My kids love making shapes, pictures, and figurines out of shapes. Our tangram set comes with 8 puzzles and solutions and you can find more online once your kids have mastered the first eight.
You can never go wrong with Legos. I made up some lego puzzle cards so the kids can copy the pictures, but usually, they just end up building some cool things on their own.
Dolls and Cars
There’s nothing better than hearing the kids imagine a scene in the backseat with their dolls and cars. It provides entertainment for everyone in the car.
Crayons and Paper
Crayons and paper are great for restaurant stops. We have so many drawings of the spots we have stopped for dinner it’s a great keepsake.
No list would be complete without some form of electronic. My kids both have Kindles (ages 5 and 8) and they are great for games, books, and movies. My kids currently have the 8 GB hard drive Kindle and I find we are often deleting old items to make room for new. I would recommend the 16 GB, 8″ table from amazon – All-New Fire HD 8 Tablet, 8″ HD Display, Wi-Fi, 16 GB – Includes Special Offers, Black
We don’t go on any road trip without a cooler and a food bag in the car. This is essential for the keeping kids happy and has been known to hold a few beverages to keep the parents happy when we settled at the hotel.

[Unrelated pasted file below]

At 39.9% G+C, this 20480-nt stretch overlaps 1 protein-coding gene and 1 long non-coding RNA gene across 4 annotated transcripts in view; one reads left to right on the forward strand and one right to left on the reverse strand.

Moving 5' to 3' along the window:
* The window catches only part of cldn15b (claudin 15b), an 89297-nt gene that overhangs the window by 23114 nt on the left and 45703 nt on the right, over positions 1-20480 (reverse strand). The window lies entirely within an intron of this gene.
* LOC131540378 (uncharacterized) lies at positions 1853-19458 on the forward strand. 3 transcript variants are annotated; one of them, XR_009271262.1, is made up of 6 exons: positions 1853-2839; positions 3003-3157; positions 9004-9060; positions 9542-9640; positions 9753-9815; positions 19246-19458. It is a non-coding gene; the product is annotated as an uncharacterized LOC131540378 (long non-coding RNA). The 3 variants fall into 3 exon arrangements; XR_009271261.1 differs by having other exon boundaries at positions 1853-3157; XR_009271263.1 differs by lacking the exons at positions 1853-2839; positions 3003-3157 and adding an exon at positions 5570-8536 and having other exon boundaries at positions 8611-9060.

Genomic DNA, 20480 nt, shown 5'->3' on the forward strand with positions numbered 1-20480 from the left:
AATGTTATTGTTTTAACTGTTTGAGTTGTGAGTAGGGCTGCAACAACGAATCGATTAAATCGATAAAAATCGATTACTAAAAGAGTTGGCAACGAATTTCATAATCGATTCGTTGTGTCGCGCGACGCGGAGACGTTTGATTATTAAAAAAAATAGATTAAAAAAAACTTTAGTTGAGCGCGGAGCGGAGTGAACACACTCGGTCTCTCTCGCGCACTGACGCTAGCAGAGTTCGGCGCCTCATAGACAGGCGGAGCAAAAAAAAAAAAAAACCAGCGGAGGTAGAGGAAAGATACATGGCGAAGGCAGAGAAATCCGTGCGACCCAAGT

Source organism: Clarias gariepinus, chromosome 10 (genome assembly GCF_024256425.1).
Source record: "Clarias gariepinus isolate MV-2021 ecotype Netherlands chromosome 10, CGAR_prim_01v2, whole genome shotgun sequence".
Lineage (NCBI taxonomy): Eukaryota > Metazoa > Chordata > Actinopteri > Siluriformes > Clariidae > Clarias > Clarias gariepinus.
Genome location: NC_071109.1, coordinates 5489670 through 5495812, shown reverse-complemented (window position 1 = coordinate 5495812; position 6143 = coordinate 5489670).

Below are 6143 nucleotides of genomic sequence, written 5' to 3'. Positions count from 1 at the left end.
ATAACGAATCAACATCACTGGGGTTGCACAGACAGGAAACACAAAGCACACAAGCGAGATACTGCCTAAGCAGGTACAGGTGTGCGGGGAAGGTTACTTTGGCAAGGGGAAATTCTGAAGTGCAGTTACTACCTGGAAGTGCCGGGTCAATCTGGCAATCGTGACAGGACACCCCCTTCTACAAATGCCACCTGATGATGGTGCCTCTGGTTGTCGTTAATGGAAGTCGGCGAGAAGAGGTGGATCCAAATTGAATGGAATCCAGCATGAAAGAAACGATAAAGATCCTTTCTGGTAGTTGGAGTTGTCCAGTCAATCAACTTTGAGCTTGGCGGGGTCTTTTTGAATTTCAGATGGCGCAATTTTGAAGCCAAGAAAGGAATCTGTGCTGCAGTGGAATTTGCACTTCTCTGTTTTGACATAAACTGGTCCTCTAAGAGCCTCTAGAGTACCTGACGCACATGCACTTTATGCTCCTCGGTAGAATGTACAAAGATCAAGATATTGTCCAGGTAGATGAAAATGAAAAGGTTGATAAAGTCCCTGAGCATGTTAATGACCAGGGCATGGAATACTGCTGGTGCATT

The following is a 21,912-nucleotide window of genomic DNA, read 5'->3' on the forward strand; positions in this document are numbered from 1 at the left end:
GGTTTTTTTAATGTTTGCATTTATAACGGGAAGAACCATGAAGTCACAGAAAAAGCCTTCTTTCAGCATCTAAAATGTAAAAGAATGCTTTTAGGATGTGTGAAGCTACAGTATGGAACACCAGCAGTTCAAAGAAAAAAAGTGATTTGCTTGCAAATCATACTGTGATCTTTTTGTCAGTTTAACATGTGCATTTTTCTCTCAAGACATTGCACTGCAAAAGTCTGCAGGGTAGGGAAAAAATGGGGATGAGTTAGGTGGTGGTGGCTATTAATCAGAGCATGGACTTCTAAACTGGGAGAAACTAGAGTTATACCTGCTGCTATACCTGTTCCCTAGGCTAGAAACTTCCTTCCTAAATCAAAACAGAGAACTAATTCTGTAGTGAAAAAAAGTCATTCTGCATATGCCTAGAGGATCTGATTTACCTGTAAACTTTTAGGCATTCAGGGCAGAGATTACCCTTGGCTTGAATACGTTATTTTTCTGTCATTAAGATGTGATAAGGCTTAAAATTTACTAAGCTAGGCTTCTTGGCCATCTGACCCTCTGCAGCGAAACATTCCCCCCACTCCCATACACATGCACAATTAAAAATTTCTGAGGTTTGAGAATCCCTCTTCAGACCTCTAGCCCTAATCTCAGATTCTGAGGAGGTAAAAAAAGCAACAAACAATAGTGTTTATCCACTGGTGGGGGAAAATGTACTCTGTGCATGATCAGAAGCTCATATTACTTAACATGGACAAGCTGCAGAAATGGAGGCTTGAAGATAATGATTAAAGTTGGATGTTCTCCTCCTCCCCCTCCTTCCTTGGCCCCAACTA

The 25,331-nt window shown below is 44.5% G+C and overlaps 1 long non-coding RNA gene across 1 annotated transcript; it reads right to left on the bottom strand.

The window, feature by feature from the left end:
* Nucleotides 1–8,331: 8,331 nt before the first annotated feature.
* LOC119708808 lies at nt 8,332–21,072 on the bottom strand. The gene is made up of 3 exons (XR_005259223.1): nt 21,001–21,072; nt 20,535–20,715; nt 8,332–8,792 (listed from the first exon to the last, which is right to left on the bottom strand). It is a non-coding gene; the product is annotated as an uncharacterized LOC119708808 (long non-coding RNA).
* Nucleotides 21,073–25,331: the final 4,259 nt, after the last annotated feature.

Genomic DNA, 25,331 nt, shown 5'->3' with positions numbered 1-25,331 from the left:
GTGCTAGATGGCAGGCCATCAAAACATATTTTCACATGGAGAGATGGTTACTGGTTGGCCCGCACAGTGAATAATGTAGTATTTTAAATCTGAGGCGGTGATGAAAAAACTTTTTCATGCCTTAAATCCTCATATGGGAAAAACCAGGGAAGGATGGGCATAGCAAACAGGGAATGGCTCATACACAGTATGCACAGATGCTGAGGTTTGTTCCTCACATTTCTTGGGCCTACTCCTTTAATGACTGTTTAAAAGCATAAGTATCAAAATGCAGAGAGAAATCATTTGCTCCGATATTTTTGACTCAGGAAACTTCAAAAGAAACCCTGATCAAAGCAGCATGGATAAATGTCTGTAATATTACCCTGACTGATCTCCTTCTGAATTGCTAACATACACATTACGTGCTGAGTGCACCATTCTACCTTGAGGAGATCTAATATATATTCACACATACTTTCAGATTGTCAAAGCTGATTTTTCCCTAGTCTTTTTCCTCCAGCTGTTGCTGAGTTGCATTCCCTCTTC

Here’s what we bring:
As the trip goes on, we typically acquire small trinkets and souvenirs along our way, but this is where we always start. Is there something you can’t live without on your road trip with the kids?
The snowflakes are beginning to fall in Michigan and we are expecting 4-7 inches of snow over the next 24 hours. I’m supposed to be running the 5K Jingle Bell Run tomorrow, so if the snow can hold off a bit, that would be appreciated. But for now, I’ll stick to planning what we’ll be eating over the next week.
Red Lentil Soup, from Delish Knowledge
Fresh Arugula, Artichoke and Tomato Rotini, by the Jazzy Vegetarian
Cauliflower Curry Recipe, by Indian Healthy Recipes
Vegan Shepherds Lentil Pie, by Delish Knowledge
Vegan Gluten Free Black Bean Brownies by Minimalist Baker
I know what you are thinking, black bean brownies, but they are really good and you can’t taste any bean flavor. These even pass my picky eater test.
Healthy No Bake Cookies by Well Plated
The flu bug (what was the point of getting a flu shot??) hit my little guy pretty hard this week and then he followed it up with pink eye. So nonetheless, it has been a week of caregiving. Let’s keep our fingers crossed that no one else in the house gets it. I think I might have gone through an entire container of disinfectant wipes.
I finally got to my meal planning today and here’s what’s on the list:
Spaghetti Squash Burrito Bowl from Cookie and Kate
Vegetarian Cashew Chili from Cooking Light Magazine
White Wine Pasta with Brussels Sprouts from Minimalist Baker
Vegan Lentil Soup from Cookie and Kate
There are 7 days in a week, what gives? True, but life gets in the way. We have PB&J for dinner, leftovers or say screw it and go out.